Kidd and Anthony Are “THE INDISPENSABLES”

Published on: 10th December, 2012

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anthony scores 34 against Denver
Kidd and Anthony Are "THE INDISPENSABLES"  | read this item

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New York – If asked prior to this season who the most indispensable Knicks players would be, the ones most likely to lead them to an NBA championship, most respondents would have started with Carmelo Anthony, the superstar scoring machine. And then, names like Amare Stoudemire and Tyson Chandler would have certainly been bandied about. No surprise there.

Except, with nearly a quarter of the season now officially in the record books, a little revisionism of indispensability is in order.

Almost no one would have mentioned the name of Jason Kidd in the same vein as those other players. After all, Kidd is nearing the age of 40, when most NBA point guards have already been retired for five or more years. And clearly, the 17-year NBA veteran had been in a statistical decline for several years running.

But, here we are, fully ensconced into the 2012-13 season and the New York Knicks are currently one of the elite teams of the sport. Their 15-5 record is the best in the Eastern Conference, a full game ahead of the defending champion Miami Heat, but what’s become obvious to all who follow the team and quite frankly, the players who play on the team, is that the one player who has had the greatest impact on the team’s play on the court and in the locker room is the 39-year old Kidd.

With one magical swoop of Knicks General Manager, Glen Grunwald’s pen, the signing of the surefire Hall of Famer has altered the culture and the chemistry of this team while turning the atmosphere at MSG from me-first to team-first.

Tonight, the Denver Nuggets came into Madison Square Garden with a confident bunch of young players and a savvy coach in George Karl who sees something good brewing for the team from the Mile High city, who had won two of its last three games.

Instead, the Two Indispensables, Kidd and Anthony, did what they needed to do for the Knicks to win the game. Kidd finished with seven assists to go with 17 points, plus four rebounds and a steal, in 34 minutes of work. Anthony led the way with 34 points on 10-for-24 shooting, six rebounds and two steals in his first game back after being lost to a lacerated left middle finger during last Wednesday’s win over the Bobcats.

But Kidd’s influence continues to be felt on both ends of the floor — not only in terms of cliched and often difficult-to-pin-down “veteran leadership,” but in actual on-court production.

Case in point: After the game, Kidd joked that he’s not sure why everyone’s biting on his pump fake, since the scouting report on him for most of his NBA career has been that he can’t shoot. But if any advance reports on Kidd still include that line one-quarter of the way through this season, they’re pretty out of date — the 39-year-old has been stroking it at a 48.2 percent clip this season, including a sterling 50.8 percent mark from beyond the 3-point arc, both of which would be his career bests. That kind of success begets defenders eager to contest the jumper, which will occasionally result in an unwelcome bonk, but much more often leads to a compromised defensive unit scrambling to cover four-on-five against a Knicks offense that has been the league’s second-most potent through 20 games, trailing only the Oklahoma City Thunder in points scored per 100 possessions, according to NBA.com’s stat tool.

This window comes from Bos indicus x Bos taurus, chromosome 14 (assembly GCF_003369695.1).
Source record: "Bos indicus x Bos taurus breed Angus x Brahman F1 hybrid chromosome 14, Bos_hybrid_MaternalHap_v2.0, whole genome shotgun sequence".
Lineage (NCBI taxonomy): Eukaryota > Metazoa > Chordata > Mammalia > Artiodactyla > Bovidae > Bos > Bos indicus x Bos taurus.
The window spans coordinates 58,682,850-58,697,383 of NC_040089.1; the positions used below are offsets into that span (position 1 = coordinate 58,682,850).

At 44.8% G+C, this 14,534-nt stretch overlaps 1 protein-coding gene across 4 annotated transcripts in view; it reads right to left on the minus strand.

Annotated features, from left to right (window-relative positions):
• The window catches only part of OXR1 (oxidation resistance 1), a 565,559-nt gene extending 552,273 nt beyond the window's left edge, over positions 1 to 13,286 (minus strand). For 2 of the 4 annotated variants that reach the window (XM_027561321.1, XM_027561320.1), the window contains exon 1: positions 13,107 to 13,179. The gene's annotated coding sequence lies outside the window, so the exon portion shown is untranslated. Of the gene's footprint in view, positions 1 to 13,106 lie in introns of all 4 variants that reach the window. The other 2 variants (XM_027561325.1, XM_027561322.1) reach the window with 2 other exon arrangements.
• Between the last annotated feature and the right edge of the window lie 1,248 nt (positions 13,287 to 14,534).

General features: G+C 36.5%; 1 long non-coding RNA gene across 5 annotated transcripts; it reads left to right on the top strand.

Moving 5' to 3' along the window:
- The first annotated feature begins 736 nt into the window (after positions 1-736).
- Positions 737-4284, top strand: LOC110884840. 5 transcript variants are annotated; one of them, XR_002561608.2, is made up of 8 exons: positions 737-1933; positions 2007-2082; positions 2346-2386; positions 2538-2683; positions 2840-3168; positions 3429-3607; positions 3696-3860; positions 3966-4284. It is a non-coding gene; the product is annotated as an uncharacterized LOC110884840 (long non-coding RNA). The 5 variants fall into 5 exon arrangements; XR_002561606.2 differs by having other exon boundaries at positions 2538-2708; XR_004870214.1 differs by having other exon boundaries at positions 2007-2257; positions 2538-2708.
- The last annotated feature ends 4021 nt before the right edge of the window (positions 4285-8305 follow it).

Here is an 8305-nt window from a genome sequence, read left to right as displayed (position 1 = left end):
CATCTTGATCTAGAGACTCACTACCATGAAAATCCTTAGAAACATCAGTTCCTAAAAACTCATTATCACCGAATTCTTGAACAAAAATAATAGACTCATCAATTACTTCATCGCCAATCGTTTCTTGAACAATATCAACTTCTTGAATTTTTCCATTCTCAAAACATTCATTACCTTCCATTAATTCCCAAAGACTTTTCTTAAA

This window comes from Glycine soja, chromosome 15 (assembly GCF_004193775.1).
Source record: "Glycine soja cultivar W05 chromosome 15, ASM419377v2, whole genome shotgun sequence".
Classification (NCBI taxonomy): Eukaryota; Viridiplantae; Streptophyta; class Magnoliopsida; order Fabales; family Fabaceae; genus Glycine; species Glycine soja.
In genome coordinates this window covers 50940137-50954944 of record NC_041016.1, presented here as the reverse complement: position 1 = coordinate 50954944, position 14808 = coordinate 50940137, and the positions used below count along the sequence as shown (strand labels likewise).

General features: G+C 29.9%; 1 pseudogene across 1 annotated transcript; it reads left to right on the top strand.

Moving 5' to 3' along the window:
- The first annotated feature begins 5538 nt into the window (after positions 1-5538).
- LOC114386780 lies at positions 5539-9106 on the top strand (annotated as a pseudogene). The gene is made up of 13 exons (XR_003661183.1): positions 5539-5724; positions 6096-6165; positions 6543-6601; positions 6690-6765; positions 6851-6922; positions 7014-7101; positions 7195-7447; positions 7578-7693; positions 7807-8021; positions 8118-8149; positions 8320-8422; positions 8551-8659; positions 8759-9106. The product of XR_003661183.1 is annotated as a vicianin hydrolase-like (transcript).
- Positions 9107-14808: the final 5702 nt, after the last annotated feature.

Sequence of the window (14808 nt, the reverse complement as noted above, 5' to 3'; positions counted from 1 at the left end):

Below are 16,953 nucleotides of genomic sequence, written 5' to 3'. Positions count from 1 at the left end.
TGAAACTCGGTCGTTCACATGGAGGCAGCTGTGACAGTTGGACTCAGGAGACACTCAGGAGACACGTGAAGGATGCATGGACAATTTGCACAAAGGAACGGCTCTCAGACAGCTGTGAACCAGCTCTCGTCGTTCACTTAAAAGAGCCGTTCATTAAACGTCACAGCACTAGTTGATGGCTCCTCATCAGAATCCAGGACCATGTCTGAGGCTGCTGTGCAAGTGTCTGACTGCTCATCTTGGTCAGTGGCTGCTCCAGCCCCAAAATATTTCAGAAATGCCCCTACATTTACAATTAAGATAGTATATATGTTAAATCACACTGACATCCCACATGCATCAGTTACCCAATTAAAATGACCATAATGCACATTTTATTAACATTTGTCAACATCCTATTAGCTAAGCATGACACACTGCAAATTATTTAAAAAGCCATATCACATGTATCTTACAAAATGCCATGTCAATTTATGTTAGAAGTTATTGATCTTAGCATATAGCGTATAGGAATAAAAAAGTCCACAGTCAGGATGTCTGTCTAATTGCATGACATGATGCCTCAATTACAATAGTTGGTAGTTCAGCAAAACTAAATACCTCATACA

I’m willing to bet the surefire first-ballot Hall of Famer point guard is pretty OK with taking the occasional bump on the noggin to ratchet up the chance of grabbing an easy two or, even better, swinging the ball to an open man in the short corner for an easy three.

Anthony, the former Nugget traded to the Knicks during the 2010-11 season, insisted he held no grudge against the Nuggets. He just didn’t want his old team — or anyone else — walking into his current home and leaving with a victory. Back in the starting lineup after missing two games with a cut on the middle finger of his left hand that required stitches, Anthony twice made baskets in the final 2:08 after Denver had pulled within four points.

“I don’t have no hard feelings toward Denver. It was just one of them games that no matter how many runs we went on, they just wasn’t going anywhere,” Anthony said. “It was just a matter of us and me not wanting to lose on our home court, protecting our home court. That’s something that we always said and we believed in. So there came a point in time in that fourth quarter where it was called upon me to step up.”

It’s the Knicks’ best start at home since beginning 9-0 in 1992-93.

“I’ve said that I feel Melo’s going to win a championship someday,” Karl said before the game. “He’s going to figure out that scoreboard numbers and stat sheets aren’t important. It’s the team scoreboard and intangibles of the game that make winners champions.” The Knicks gave up more than they wanted to in order to get Anthony, and the Nuggets had better balance and more success afterward. Now the Knicks seem to have found the system and personnel that fit best around Anthony, and Karl said the trade was a win-win. “They wanted to get back to the top of the mountain and they took a chance on going out and getting one of the top 10 players in basketball. It didn’t work for a while but it looks like it’s working now,” Karl said.

Karl might be right about it starting to work now for the Knicks and for Anthony. But, it probably is working better with the Two Indispensables working in tandem.

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